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MemberMarch 9, 2022 at 1:52 am50929
Hey Sharon!!!!! Congrats on the new puppy!
I agree with Dave in that high drive dogs relationship is everything. Training has little or no effect with out relationship unless the dog is interested in that very moment. Play is great, letting the win, a lot, sneak training in with premack as the reward. I would also consider a run instead of a kennel, with maybe a kiddie pool in it, or some other sensory development. Fishing for chicken or hot dogs in a kiddie pool teaches the dog how to hold their breath and utilize his nose under water (vomeronasal organ) which is the coolest thing EVER! Its super fun and a great bonding experience, productive play, like recall games, stepping over trotting poles, going through kitty tunnels etc, all create a mind and body connection for the dog, helping him practice decision making and coordination at the same time….which is very draining and can help him settle faster. I have videos of all of these games if you would like to see examples. They are super fun for us and our dogs. I’d make sure the pup has water when he is kenneled, and that he gets to cut loose when he gets out. 🙂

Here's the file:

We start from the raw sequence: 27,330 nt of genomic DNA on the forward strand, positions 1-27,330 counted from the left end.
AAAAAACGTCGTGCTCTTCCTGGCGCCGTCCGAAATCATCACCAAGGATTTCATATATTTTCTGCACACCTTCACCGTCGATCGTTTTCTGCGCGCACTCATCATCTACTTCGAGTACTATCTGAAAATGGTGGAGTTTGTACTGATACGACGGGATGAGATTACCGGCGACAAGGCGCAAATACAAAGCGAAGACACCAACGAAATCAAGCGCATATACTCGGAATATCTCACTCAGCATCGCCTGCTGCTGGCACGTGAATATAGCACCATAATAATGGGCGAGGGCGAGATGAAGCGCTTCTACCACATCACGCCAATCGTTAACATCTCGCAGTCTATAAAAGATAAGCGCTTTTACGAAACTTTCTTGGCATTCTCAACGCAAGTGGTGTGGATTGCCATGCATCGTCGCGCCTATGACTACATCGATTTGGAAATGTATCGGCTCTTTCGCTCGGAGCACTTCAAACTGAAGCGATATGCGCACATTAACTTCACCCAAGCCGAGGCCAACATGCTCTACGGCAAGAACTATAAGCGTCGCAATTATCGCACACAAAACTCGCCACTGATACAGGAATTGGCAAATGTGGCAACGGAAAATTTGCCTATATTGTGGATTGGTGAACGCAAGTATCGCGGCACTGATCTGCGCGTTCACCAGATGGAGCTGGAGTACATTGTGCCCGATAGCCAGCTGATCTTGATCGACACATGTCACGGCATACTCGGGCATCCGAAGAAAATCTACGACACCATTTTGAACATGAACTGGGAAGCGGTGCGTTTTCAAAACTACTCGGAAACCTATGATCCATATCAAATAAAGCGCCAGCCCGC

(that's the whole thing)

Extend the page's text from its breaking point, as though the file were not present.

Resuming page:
The article from the airdale guy mentioned not punishing disobedience, rather punishing unwanted behaviors. I would wholeheartedly disagree. Behaviors are often the results of emotional responses, drive, and lack of education (or being young), punishing them for these things does not teach the dog anything, rather it can cause a myriad of side effects including a negative effect on the dog handler bond. Punishing disobedience is is exactly in line with operant conditioning and ABA. Although we want to make sure we are sure the dog has gone through a solid phase 1 and escape conditioning.
He also refers to retroactive punishment, which can cause advocacy against the handler especially in stronger drive dogs. This is copied from the article “However, if you come home and find that your Airedale chewed a pair of your slippers because they were bored, you need to punish them. Make sure you’re being firm and strict, not angry, but you still need to let the dog know that that’s not okay. For me that’s always meant a stern voice and a smack on the nose (depending on how old the dog is); for you, it might be different.”
I would watch the habitation and management lectures for a FSDT approach on how to solve these types of issues, instead of utilizing hands on the dogs face.